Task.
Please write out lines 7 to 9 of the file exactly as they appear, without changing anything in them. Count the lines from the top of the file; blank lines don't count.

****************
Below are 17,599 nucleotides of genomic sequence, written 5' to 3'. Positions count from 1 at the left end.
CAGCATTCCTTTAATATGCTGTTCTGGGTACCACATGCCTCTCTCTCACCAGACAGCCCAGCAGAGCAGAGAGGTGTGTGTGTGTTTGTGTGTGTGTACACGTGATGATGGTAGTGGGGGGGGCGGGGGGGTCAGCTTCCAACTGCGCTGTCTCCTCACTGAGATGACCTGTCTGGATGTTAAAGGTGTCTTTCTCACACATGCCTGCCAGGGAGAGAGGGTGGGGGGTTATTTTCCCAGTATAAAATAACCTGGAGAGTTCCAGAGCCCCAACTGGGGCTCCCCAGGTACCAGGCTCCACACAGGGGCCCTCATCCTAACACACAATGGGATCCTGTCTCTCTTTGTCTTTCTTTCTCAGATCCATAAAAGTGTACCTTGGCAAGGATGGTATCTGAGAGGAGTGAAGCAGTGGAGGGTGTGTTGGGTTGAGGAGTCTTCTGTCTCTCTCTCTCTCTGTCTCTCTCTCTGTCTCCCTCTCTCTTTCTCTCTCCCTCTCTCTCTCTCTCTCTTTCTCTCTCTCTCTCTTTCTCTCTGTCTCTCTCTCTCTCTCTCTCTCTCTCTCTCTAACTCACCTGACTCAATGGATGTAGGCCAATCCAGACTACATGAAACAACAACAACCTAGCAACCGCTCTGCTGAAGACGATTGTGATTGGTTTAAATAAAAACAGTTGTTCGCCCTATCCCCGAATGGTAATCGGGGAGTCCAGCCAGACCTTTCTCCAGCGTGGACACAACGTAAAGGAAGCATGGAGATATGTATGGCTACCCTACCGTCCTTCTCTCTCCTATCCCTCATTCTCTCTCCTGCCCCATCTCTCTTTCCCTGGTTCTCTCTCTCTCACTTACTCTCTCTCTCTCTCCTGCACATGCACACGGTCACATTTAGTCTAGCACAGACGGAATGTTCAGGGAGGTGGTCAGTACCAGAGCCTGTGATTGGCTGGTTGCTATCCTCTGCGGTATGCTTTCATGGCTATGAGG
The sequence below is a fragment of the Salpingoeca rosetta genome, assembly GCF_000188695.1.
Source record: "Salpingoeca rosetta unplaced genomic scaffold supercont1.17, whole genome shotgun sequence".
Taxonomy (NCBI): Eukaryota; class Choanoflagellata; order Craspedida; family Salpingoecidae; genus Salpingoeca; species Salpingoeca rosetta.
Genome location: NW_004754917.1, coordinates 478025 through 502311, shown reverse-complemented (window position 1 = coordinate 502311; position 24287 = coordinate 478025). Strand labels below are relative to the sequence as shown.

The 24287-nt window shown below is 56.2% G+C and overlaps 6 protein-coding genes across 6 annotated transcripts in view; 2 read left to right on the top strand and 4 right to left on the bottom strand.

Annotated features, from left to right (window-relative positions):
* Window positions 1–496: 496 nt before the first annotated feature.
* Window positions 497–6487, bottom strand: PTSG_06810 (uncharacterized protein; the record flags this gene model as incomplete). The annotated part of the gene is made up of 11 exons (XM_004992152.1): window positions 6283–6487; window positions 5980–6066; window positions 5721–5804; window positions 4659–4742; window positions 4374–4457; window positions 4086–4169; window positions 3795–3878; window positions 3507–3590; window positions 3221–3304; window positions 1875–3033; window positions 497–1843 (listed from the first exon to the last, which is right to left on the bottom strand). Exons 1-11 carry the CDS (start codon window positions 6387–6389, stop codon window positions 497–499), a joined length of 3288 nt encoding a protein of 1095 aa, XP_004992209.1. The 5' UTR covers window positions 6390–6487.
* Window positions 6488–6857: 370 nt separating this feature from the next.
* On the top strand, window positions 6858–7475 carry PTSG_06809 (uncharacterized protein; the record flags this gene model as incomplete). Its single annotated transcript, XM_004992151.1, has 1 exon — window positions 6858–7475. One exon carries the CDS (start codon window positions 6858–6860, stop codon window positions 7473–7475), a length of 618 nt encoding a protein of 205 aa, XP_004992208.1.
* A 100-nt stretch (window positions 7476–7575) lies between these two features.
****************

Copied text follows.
The 24287-nt window shown below is 56.2% G+C and overlaps 6 protein-coding genes across 6 annotated transcripts in view; 2 read left to right on the top strand and 4 right to left on the bottom strand.

Annotated features, from left to right (window-relative positions):
* Window positions 1–496: 496 nt before the first annotated feature.